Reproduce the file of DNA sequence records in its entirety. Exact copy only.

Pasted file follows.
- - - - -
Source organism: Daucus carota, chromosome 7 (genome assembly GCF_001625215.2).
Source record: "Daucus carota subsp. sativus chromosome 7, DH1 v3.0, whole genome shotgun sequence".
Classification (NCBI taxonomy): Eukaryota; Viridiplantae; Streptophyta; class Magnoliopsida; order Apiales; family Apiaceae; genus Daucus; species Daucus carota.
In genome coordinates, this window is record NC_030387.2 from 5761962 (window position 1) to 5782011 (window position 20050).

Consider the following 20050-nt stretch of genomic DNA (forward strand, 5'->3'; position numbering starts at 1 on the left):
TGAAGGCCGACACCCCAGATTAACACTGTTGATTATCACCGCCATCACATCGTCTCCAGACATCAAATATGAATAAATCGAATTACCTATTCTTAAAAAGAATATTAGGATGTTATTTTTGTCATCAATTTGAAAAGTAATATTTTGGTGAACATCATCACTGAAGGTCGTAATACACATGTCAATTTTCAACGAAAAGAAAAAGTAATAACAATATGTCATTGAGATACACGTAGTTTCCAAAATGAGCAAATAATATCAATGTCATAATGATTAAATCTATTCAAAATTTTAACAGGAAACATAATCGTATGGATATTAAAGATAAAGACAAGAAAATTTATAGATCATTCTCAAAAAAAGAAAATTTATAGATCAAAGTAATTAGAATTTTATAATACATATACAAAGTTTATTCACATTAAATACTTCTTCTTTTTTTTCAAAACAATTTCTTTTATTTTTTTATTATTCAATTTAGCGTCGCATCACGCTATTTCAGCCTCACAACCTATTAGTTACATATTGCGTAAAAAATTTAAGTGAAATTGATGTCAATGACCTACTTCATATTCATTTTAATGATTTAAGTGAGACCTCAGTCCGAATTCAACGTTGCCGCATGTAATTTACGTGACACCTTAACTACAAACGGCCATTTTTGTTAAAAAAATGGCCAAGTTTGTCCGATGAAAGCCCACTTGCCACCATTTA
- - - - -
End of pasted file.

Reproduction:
Source organism: Daucus carota, chromosome 7 (genome assembly GCF_001625215.2).
Source record: "Daucus carota subsp. sativus chromosome 7, DH1 v3.0, whole genome shotgun sequence".
Classification (NCBI taxonomy): Eukaryota; Viridiplantae; Streptophyta; class Magnoliopsida; order Apiales; family Apiaceae; genus Daucus; species Daucus carota.
In genome coordinates, this window is record NC_030387.2 from 5761962 (window position 1) to 5782011 (window position 20050).

Consider the following 20050-nt stretch of genomic DNA (forward strand, 5'->3'; position numbering starts at 1 on the left):
TGAAGGCCGACACCCCAGATTAACACTGTTGATTATCACCGCCATCACATCGTCTCCAGACATCAAATATGAATAAATCGAATTACCTATTCTTAAAAAGAATATTAGGATGTTATTTTTGTCATCAATTTGAAAAGTAATATTTTGGTGAACATCATCACTGAAGGTCGTAATACACATGTCAATTTTCAACGAAAAGAAAAAGTAATAACAATATGTCATTGAGATACACGTAGTTTCCAAAATGAGCAAATAATATCAATGTCATAATGATTAAATCTATTCAAAATTTTAACAGGAAACATAATCGTATGGATATTAAAGATAAAGACAAGAAAATTTATAGATCATTCTCAAAAAAAGAAAATTTATAGATCAAAGTAATTAGAATTTTATAATACATATACAAAGTTTATTCACATTAAATACTTCTTCTTTTTTTTCAAAACAATTTCTTTTATTTTTTTATTATTCAATTTAGCGTCGCATCACGCTATTTCAGCCTCACAACCTATTAGTTACATATTGCGTAAAAAATTTAAGTGAAATTGATGTCAATGACCTACTTCATATTCATTTTAATGATTTAAGTGAGACCTCAGTCCGAATTCAACGTTGCCGCATGTAATTTACGTGACACCTTAACTACAAACGGCCATTTTTGTTAAAAAAATGGCCAAGTTTGTCCGATGAAAGCCCACTTGCCACCATTTA